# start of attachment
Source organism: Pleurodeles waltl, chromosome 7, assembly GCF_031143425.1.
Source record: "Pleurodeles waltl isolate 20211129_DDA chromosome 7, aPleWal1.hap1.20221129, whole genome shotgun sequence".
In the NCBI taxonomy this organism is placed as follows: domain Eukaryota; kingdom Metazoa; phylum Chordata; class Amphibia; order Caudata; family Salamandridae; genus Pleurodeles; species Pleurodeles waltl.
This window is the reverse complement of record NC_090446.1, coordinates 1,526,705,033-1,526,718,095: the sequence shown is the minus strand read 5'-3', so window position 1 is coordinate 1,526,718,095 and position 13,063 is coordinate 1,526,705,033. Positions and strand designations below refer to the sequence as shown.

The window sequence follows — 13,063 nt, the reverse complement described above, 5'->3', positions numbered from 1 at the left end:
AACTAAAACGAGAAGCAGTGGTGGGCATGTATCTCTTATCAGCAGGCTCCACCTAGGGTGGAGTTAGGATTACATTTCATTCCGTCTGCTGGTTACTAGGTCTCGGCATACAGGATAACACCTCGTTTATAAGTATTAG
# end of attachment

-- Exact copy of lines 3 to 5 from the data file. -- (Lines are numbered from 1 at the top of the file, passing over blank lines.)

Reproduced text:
In the NCBI taxonomy this organism is placed as follows: domain Eukaryota; kingdom Metazoa; phylum Chordata; class Amphibia; order Caudata; family Salamandridae; genus Pleurodeles; species Pleurodeles waltl.
This window is the reverse complement of record NC_090446.1, coordinates 1,526,705,033-1,526,718,095: the sequence shown is the minus strand read 5'-3', so window position 1 is coordinate 1,526,718,095 and position 13,063 is coordinate 1,526,705,033. Positions and strand designations below refer to the sequence as shown.

The window sequence follows — 13,063 nt, the reverse complement described above, 5'->3', positions numbered from 1 at the left end: